Examining the link between different tie properties in ego networks (Omar Lizardo)
|Dates:||13 June 2018|
|Times:||16:00 - 17:30|
|What is it:||Seminar|
|Organiser:||School of Social Sciences|
|Who is it for:||University staff, Adults, Current University students|
Recent work in social network analysis has examined the theoretical implications of different ways of conceptualizing and measuring the notion of a “social tie.” Scholars have noted that previous work has used a multiplicity of not necessarily consistent definitions of this crucial notion, including static similarities, collocations, or comemberships, culturally specified role relations, subjective interpersonal sentiments, communicative interactions, or flows of emotional support and exchange.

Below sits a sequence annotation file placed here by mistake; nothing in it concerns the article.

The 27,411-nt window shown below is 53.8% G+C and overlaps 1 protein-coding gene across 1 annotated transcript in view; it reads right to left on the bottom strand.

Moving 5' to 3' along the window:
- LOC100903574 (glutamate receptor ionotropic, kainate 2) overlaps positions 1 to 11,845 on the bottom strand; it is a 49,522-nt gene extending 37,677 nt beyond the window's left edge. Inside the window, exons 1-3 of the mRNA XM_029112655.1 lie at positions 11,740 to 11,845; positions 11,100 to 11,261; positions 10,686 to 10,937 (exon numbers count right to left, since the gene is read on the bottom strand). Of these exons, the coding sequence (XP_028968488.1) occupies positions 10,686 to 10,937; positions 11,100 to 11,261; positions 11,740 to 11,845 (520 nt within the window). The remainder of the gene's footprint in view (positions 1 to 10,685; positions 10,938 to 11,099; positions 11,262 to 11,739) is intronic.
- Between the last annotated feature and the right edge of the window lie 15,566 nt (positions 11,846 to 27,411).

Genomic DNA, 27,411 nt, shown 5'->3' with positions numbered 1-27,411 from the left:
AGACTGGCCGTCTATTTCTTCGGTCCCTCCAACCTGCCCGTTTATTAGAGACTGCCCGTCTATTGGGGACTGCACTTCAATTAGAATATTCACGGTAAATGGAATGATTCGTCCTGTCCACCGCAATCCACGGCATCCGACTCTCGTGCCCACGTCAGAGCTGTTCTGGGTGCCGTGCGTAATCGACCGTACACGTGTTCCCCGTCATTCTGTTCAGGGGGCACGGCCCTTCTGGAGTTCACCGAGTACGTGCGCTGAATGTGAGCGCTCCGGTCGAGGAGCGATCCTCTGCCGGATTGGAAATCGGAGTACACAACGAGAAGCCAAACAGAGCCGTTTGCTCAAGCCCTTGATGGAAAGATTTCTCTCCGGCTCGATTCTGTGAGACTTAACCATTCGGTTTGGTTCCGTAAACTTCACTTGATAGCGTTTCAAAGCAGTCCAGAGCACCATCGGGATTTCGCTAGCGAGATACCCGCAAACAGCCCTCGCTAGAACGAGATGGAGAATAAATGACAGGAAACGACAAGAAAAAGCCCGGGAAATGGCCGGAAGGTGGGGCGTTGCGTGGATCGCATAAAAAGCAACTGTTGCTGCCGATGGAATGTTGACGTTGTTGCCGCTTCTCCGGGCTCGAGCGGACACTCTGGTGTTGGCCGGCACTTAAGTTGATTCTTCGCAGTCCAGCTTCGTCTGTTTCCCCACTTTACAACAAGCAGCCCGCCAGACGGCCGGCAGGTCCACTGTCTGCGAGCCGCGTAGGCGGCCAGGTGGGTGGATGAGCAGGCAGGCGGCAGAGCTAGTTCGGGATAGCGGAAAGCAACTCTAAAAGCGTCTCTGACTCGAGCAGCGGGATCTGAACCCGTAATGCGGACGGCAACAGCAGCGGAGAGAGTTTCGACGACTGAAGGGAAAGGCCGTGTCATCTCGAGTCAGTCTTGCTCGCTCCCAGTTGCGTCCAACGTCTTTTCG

In this talk, I introduce a novel data source, the NetHealth dataset, combining six ego-network survey panels collected over a two year period on a cohort of about 500 college students with unobtrusive behavioral data on electronic communication between each participant and every alter elicited in the name generator. I will examine the empirical linkages between sentiments (strong or weak emotional attachments), interaction frequencies, role-relations (status as friend, kin, acquaintance), socio-demographic similarities (homophily), and the provision of support and other exchange relations.
Omar Lizardo is Professor of Sociology at the University of Notre Dame, a fellow at the Kroc Institute for Peace Studies, and a member of the Interdisciplinary Center for Network Science and Applications
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